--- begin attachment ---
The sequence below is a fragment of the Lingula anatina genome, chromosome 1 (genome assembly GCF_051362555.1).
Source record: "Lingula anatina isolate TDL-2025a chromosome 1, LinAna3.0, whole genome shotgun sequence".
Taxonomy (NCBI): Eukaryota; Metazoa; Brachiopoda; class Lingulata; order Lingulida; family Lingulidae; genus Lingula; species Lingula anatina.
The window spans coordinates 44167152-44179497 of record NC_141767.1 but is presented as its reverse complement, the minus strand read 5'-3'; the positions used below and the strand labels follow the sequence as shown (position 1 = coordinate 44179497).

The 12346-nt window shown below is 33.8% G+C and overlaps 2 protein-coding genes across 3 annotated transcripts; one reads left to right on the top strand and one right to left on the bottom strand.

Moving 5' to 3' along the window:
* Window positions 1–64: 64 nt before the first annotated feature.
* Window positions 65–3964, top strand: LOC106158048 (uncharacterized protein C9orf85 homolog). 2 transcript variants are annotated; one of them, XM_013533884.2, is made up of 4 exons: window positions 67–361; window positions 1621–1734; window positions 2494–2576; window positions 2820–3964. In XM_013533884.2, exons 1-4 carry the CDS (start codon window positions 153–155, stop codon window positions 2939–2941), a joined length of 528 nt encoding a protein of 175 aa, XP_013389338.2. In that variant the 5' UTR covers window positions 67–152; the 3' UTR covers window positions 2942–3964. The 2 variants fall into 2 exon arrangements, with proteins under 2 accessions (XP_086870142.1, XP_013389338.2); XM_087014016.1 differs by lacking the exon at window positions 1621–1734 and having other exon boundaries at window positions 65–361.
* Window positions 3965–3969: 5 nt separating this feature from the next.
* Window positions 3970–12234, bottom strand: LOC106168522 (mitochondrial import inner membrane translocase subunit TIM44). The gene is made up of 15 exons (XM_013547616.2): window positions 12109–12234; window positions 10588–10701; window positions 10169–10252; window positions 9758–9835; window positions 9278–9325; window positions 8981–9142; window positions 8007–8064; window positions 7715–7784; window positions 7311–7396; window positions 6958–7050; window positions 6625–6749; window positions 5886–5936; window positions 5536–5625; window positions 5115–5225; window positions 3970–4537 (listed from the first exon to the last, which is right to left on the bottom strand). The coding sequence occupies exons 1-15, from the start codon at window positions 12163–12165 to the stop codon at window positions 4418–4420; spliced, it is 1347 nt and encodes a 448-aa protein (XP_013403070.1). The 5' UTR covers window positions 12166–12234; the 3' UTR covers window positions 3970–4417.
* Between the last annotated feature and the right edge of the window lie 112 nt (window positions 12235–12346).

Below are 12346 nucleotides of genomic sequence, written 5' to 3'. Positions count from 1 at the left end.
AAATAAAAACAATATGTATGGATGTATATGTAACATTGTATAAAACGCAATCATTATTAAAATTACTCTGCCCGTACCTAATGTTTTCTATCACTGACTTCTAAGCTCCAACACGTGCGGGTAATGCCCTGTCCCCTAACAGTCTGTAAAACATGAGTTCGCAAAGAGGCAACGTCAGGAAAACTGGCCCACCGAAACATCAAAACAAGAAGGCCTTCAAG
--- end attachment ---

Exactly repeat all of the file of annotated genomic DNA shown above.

The sequence below is a fragment of the Lingula anatina genome, chromosome 1 (genome assembly GCF_051362555.1).
Source record: "Lingula anatina isolate TDL-2025a chromosome 1, LinAna3.0, whole genome shotgun sequence".
Taxonomy (NCBI): Eukaryota; Metazoa; Brachiopoda; class Lingulata; order Lingulida; family Lingulidae; genus Lingula; species Lingula anatina.
The window spans coordinates 44167152-44179497 of record NC_141767.1 but is presented as its reverse complement, the minus strand read 5'-3'; the positions used below and the strand labels follow the sequence as shown (position 1 = coordinate 44179497).

The 12346-nt window shown below is 33.8% G+C and overlaps 2 protein-coding genes across 3 annotated transcripts; one reads left to right on the top strand and one right to left on the bottom strand.

Moving 5' to 3' along the window:
* Window positions 1–64: 64 nt before the first annotated feature.
* Window positions 65–3964, top strand: LOC106158048 (uncharacterized protein C9orf85 homolog). 2 transcript variants are annotated; one of them, XM_013533884.2, is made up of 4 exons: window positions 67–361; window positions 1621–1734; window positions 2494–2576; window positions 2820–3964. In XM_013533884.2, exons 1-4 carry the CDS (start codon window positions 153–155, stop codon window positions 2939–2941), a joined length of 528 nt encoding a protein of 175 aa, XP_013389338.2. In that variant the 5' UTR covers window positions 67–152; the 3' UTR covers window positions 2942–3964. The 2 variants fall into 2 exon arrangements, with proteins under 2 accessions (XP_086870142.1, XP_013389338.2); XM_087014016.1 differs by lacking the exon at window positions 1621–1734 and having other exon boundaries at window positions 65–361.
* Window positions 3965–3969: 5 nt separating this feature from the next.
* Window positions 3970–12234, bottom strand: LOC106168522 (mitochondrial import inner membrane translocase subunit TIM44). The gene is made up of 15 exons (XM_013547616.2): window positions 12109–12234; window positions 10588–10701; window positions 10169–10252; window positions 9758–9835; window positions 9278–9325; window positions 8981–9142; window positions 8007–8064; window positions 7715–7784; window positions 7311–7396; window positions 6958–7050; window positions 6625–6749; window positions 5886–5936; window positions 5536–5625; window positions 5115–5225; window positions 3970–4537 (listed from the first exon to the last, which is right to left on the bottom strand). The coding sequence occupies exons 1-15, from the start codon at window positions 12163–12165 to the stop codon at window positions 4418–4420; spliced, it is 1347 nt and encodes a 448-aa protein (XP_013403070.1). The 5' UTR covers window positions 12166–12234; the 3' UTR covers window positions 3970–4417.
* Between the last annotated feature and the right edge of the window lie 112 nt (window positions 12235–12346).

Below are 12346 nucleotides of genomic sequence, written 5' to 3'. Positions count from 1 at the left end.
AAATAAAAACAATATGTATGGATGTATATGTAACATTGTATAAAACGCAATCATTATTAAAATTACTCTGCCCGTACCTAATGTTTTCTATCACTGACTTCTAAGCTCCAACACGTGCGGGTAATGCCCTGTCCCCTAACAGTCTGTAAAACATGAGTTCGCAAAGAGGCAACGTCAGGAAAACTGGCCCACCGAAACATCAAAACAAGAAGGCCTTCAAG